In recent work we have extended these Monte Carlo methods to compute Rényi entropies in systems of itinerant particles in the spatial continuum^{16,17,33,34}. Due to the increased computational difficulty of computing Rényi entropies, the data presented here are limited to N ≤ 64 ^{4}He atoms. However, systems of this size have been demonstrated to be sufficiently large to display fundamental macroscopic features of superfluid ^{4}He (ref. 15).
While our previously published algorithm was focused on one spatial dimension, for this work we have developed a new variant that allows for the computation of Rényi entropies in the ground state of systems of interacting bosons in threedimensional continuous space. We use a path integral method^{15,35} that gives access to group state properties via imaginarytime projection on a trial state Ψ_{T}〉:
We label the classical configuration space of N bosons by R, which is a vector of threedimensional particle coordinates. Considering Hamiltonians of the form equation (2), we use a standard approximation to the imaginarytime propagator
which is accurate to fourth order in the short time τ (refs 36,37). Because equation (4) is nonnegative for bosonic systems, we can Monte Carlo sample discrete imaginarytime worldline configurations, where we use P discrete time steps with 2β = Pτ.
For the second Rényi entropy, we define a replicated Hilbert space of two noninteracting copies of the system, . We may compute S_{2} under a bipartition of the system into A and its complement from the expectation value of a ‘swap operator’ that swaps the configuration of A between the two replicas:
where such that R_{A} () is a vector of the coordinates of the particles in A (). The estimator for S_{2} is then simply related to the expectation value of the swap operator^{16}:
To compute equation (5) with pathintegral groundstate Monte Carlo, we use equation (3), and consider imaginarytime paths of length 2β, capped by Ψ_{T} on either end of the path. We Monte Carlo sample an extended configuration space of imaginarytime world lines that includes configurations where world lines that pass through A at imaginary time β may swap between replicas. That is, world lines that pass through the spatial subregion at time β are always propagated in imaginary time along the same replica, but particles that pass through the A subsystem at time β may be connected via ρ_{τ} to a world line in or R_{A} at time β + τ. Such swapped worldline configurations have weight of the form
where ρ_{τ}^{A} () are the reduced propagators for the A () subsystem^{17,34} and R_{j} is the configuration of N particles at imaginary time jτ. By including updates that allow for the worldline connectivity to interchange between swapped (s) and unswapped (u) configurations, we may measure S_{2} from equation (5) from the ratio of the swapped and unswapped generalized partition functions:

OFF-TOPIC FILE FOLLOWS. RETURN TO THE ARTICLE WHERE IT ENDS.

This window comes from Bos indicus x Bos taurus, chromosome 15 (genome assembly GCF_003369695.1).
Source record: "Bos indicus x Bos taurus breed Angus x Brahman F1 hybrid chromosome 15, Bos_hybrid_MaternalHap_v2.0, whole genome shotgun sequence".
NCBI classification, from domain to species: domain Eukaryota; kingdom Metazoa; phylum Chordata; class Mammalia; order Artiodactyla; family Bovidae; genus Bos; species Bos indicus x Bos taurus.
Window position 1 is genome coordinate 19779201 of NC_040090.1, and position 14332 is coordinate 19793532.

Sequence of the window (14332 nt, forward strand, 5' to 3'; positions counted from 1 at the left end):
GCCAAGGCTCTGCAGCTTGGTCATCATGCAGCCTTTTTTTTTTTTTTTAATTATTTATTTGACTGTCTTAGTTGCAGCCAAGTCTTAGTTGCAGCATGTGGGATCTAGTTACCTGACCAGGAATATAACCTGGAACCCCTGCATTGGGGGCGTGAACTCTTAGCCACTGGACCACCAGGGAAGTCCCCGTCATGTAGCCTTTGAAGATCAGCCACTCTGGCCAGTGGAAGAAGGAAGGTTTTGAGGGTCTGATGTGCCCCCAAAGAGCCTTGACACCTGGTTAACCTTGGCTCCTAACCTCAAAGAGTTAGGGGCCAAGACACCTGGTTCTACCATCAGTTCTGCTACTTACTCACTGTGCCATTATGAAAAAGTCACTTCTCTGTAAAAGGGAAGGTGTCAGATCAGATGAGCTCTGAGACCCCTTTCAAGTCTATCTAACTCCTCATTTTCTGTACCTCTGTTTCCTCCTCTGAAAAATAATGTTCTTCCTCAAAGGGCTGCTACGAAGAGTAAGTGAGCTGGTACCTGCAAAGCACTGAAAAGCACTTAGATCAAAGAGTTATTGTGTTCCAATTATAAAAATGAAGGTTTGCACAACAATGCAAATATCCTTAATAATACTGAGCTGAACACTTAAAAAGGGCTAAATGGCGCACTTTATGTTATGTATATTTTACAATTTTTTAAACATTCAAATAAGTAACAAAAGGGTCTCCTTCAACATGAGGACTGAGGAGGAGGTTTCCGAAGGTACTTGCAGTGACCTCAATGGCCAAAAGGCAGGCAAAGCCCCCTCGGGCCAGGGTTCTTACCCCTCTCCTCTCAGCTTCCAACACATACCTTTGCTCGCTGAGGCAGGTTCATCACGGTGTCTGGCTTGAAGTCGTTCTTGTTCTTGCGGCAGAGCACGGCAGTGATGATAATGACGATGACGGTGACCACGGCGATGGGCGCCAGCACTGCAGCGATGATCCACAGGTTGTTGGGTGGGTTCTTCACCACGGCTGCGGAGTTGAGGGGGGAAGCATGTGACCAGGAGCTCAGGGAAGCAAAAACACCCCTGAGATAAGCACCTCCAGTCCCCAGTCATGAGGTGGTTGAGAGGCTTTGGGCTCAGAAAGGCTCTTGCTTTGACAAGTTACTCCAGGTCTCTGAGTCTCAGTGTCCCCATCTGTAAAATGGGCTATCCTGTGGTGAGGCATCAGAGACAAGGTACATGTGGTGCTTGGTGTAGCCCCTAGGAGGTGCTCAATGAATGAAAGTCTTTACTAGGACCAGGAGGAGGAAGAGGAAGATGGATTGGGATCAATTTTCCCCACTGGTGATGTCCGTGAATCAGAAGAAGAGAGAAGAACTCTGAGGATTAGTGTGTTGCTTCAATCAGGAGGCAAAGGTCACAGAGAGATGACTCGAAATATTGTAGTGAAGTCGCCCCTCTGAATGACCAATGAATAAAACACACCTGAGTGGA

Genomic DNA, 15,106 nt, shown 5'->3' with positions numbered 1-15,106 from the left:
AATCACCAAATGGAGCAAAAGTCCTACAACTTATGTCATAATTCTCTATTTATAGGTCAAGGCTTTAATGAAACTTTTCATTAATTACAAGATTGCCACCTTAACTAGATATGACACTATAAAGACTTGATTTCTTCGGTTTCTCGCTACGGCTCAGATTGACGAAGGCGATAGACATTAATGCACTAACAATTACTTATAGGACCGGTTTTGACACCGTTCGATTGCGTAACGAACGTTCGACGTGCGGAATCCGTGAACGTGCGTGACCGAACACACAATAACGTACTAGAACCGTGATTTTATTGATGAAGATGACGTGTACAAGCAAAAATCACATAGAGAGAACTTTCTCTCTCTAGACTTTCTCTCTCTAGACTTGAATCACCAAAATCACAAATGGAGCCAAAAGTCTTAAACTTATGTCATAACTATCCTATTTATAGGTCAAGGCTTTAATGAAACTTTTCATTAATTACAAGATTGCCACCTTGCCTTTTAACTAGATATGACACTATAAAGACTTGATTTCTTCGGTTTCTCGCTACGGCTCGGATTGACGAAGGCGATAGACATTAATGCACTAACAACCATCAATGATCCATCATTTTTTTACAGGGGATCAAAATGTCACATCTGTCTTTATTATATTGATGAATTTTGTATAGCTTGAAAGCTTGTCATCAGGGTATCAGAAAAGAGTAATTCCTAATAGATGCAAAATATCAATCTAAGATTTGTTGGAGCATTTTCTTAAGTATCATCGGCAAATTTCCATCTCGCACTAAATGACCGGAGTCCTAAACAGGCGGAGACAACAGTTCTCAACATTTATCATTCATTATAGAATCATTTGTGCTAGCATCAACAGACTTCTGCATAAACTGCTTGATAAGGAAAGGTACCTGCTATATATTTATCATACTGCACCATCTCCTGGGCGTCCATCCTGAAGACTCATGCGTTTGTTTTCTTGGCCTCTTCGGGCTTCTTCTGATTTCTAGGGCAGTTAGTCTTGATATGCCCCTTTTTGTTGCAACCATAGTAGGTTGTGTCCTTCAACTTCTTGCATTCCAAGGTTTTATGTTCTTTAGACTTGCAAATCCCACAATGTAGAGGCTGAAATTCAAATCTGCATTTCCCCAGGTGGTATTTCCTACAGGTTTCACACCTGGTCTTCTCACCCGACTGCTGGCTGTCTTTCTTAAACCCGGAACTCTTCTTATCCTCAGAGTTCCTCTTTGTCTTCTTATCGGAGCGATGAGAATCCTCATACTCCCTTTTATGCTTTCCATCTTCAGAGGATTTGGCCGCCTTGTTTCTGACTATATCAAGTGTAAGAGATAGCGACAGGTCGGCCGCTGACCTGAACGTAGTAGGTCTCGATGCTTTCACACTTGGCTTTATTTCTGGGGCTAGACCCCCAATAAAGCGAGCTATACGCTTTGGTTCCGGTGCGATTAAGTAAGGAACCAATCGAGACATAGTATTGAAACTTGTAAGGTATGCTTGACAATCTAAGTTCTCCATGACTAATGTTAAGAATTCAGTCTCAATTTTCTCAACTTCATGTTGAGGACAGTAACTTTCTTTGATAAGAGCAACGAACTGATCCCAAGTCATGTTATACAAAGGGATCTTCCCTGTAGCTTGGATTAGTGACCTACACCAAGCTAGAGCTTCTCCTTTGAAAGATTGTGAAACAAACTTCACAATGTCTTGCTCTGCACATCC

We find this estimator to be more efficient than previous variants for systems above one spatial dimension. To further improve its performance we used a ‘ratio method’ to build up A from smaller increments^{33,38}. The systematic errors due to finite τ and β can be made arbitrarily small by increasing P at a computational cost that is polynomial in P and N with details shown in the Supplementary Information. All results shown were computed using β = 0.48 K^{−1}, τ = 0.005 K^{−1}, and a constant trial wavefunction.
Data availability.
All quantum Monte Carlo data that were used to generate the plots within this paper and other findings of this study are available from the corresponding author on reasonable request.
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Acknowledgements
We are grateful to L. H. Sierens and M. Metlitski for useful discussion. This research was supported in part by the National Science Foundation under Awards No. DMR1553991 (A.D.) and PHY1125915 (R.G.M.). Additionally, we acknowledge support from the Natural Sciences and Engineering Research Council of Canada, the Canada Research Chair programme, the Canada Foundation for Innovation, and the Perimeter Institute for Theoretical Physics. Computations were performed on the Vermont Advanced Computing Core supported by NASA (NNX08AO96G) as well as on resources provided by the Shared Hierarchical Academic Research Computing Network (SHARCNET). Research at Perimeter Institute is supported through Industry Canada and by the Province of Ontario through the Ministry of Research and Innovation.
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The quantum Monte Carlo code was written by A.D. and C.M.H. with C.M.H. running all numerical simulations and performing the data analysis. All authors contributed to the interpretation of results and the writing of the manuscript and Supplementary Information.
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Herdman, C., Roy, PN., Melko, R. et al. Entanglement area law in superfluid ^{4}He. Nature Phys 13, 556–558 (2017). https://doi.org/10.1038/nphys4075
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DOI: https://doi.org/10.1038/nphys4075